Particle–antiparticle annihilation

Kkbar had
An example of a virtual pion pair that influences the propagation of a kaon, causing a neutral kaon to mix with the antikaon. This is an example of renormalization in quantum field theory— the field theory being necessary because of the change in particle number.

If a particle and antiparticle are in the appropriate quantum states, then they can annihilate each other and produce other particles. Reactions such as
(the two-photon annihilation of an electron-positron pair) are an example. The single-photon annihilation of an electron-positron pair,
, cannot occur in free space because it is impossible to conserve energy and momentum together in this process. However, in the Coulomb field of a nucleus the translational invariance is broken and single-photon annihilation may occur.[4] The reverse reaction (in free space, without an atomic nucleus) is also impossible for this reason. In quantum field theory, this process is allowed only as an intermediate quantum state for times short enough that the violation of energy conservation can be accommodated by the uncertainty principle. This opens the way for virtual pair production or annihilation in which a one particle quantum state may fluctuate into a two particle state and back. These processes are important in the vacuum state and renormalization of a quantum field theory. It also opens the way for neutral particle mixing through processes such as the one pictured here, which is a complicated example of mass renormalization.


Quantum states of a particle and an antiparticle can be interchanged by applying the charge conjugation (C), parity (P), and time reversal (T) operators. If denotes the quantum state of a particle (n) with momentum p, spin J whose component in the z-direction is σ, then one has

where nc denotes the charge conjugate state, that is, the antiparticle. This behaviour under CPT symmetry is the same as the statement that the particle and its antiparticle lie in the same irreducible representation of the Poincaré group. Properties of antiparticles can be related to those of particles through this. If T is a good symmetry of the dynamics, then

where the proportionality sign indicates that there might be a phase on the right hand side. In other words, particle and antiparticle must have

Quantum field theory

This section draws upon the ideas, language and notation of canonical quantization of a quantum field theory.

One may try to quantize an electron field without mixing the annihilation and creation operators by writing

where we use the symbol k to denote the quantum numbers p and σ of the previous section and the sign of the energy, E(k), and ak denotes the corresponding annihilation operators. Of course, since we are dealing with fermions, we have to have the operators satisfy canonical anti-commutation relations. However, if one now writes down the Hamiltonian

then one sees immediately that the expectation value of H need not be positive. This is because E(k) can have any sign whatsoever, and the combination of creation and annihilation operators has expectation value 1 or 0.

So one has to introduce the charge conjugate antiparticle field, with its own creation and annihilation operators satisfying the relations

where k has the same p, and opposite σ and sign of the energy. Then one can rewrite the field in the form

where the first sum is over positive energy states and the second over those of negative energy. The energy becomes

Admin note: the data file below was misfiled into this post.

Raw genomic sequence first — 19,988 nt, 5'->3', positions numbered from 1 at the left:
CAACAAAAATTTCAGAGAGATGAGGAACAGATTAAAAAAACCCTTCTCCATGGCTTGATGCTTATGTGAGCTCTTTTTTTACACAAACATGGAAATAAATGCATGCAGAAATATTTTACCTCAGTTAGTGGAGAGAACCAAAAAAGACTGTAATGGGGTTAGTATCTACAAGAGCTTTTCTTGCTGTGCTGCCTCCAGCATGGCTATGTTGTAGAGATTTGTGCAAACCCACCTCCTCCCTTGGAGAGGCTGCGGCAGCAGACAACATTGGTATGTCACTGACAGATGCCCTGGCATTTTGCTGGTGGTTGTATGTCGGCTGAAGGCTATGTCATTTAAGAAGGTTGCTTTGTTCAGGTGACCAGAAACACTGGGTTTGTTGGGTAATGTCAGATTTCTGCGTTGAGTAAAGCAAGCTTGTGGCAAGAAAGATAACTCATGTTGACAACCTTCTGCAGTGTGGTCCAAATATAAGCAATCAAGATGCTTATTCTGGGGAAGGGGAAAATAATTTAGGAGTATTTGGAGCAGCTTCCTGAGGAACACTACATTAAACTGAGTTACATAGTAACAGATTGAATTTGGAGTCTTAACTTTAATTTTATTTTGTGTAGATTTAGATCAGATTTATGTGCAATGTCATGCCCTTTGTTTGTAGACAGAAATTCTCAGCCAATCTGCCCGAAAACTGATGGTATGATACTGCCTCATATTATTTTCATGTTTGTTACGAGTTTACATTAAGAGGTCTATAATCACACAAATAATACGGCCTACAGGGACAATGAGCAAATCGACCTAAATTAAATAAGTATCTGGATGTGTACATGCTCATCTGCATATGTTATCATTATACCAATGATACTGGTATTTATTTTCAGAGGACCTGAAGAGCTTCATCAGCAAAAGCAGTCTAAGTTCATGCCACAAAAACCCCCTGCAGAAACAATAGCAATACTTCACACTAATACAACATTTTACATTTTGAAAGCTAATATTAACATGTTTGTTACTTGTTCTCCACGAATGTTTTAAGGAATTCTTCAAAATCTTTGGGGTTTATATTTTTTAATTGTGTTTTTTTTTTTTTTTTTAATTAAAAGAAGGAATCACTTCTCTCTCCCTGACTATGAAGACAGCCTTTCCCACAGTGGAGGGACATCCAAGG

where E0 is an infinite negative constant. The vacuum state is defined as the state with no particle or antiparticle, i.e., and . Then the energy of the vacuum is exactly E0. Since all energies are measured relative to the vacuum, H is positive definite. Analysis of the properties of ak and bk shows that one is the annihilation operator for particles and the other for antiparticles. This is the case of a fermion.

This approach is due to Vladimir Fock, Wendell Furry and Robert Oppenheimer. If one quantizes a real scalar field, then one finds that there is only one kind of annihilation operator; therefore, real scalar fields describe neutral bosons. Since complex scalar fields admit two different kinds of annihilation operators, which are related by conjugation, such fields describe charged bosons.

Feynman–Stueckelberg interpretation

By considering the propagation of the negative energy modes of the electron field backward in time, Ernst Stueckelberg reached a pictorial understanding of the fact that the particle and antiparticle have equal mass m and spin J but opposite charges q. This allowed him to rewrite perturbation theory precisely in the form of diagrams. Richard Feynman later gave an independent systematic derivation of these diagrams from a particle formalism, and they are now called Feynman diagrams. Each line of a diagram represents a particle propagating either backward or forward in time. This technique is the most widespread method of computing amplitudes in quantum field theory today.

Since this picture was first developed by Stueckelberg,[5] and acquired its modern form in Feynman's work,[6] it is called the Feynman–Stueckelberg interpretation of antiparticles to honor both scientists.

See also


  1. ^ "Antimatter Atoms Trapped for First Time—"A Big Deal"". 19 November 2010.
  2. ^ Weinberg, Steve. The quantum theory of fields, Volume 1 : Foundations. p. 14. ISBN 0-521-55001-7.
  3. ^ Dirac, Paul (1930). "A Theory of Electrons and Protons" (PDF). Proceedings of the Royal Society A. 126 (801): 360–365. Bibcode:1930RSPSA.126..360D. doi:10.1098/rspa.1930.0013.
  4. ^ Sodickson, L.; W. Bowman; J. Stephenson (1961). "Single-Quantum Annihilation of Positrons". Physical Review. 124 (6): 1851–1861. Bibcode:1961PhRv..124.1851S. doi:10.1103/PhysRev.124.1851.
  5. ^ Stueckelberg, Ernst (1941), "La signification du temps propre en mécanique ondulatoire." Helv. Phys. Acta 14, pp. 322–323.
  6. ^ Feynman, Richard P. (1948). "Space-time approach to non-relativistic quantum mechanics". Reviews of Modern Physics. 20 (2): 367–387. Bibcode:1948RvMP...20..367F. doi:10.1103/RevModPhys.20.367.